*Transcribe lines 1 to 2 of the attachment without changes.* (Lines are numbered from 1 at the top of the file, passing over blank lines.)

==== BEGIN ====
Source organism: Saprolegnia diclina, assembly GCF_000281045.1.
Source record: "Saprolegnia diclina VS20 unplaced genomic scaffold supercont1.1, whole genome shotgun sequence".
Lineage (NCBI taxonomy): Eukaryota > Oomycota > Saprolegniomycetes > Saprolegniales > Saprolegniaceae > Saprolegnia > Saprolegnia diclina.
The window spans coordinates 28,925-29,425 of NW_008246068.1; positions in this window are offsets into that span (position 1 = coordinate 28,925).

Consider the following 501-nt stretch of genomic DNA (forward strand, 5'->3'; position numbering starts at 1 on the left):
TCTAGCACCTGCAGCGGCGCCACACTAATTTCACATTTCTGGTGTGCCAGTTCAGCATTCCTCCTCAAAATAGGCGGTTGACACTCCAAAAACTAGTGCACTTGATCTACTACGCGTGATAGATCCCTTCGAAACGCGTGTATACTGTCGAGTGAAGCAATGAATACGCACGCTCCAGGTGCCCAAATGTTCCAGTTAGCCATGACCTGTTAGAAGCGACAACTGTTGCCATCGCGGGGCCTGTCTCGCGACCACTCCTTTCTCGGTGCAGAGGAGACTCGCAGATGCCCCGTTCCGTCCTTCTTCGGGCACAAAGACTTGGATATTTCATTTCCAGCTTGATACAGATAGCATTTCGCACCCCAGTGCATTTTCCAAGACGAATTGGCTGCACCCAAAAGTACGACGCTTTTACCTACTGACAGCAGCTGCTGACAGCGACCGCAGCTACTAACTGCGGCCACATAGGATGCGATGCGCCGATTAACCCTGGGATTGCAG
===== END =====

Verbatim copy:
Source organism: Saprolegnia diclina, assembly GCF_000281045.1.
Source record: "Saprolegnia diclina VS20 unplaced genomic scaffold supercont1.1, whole genome shotgun sequence".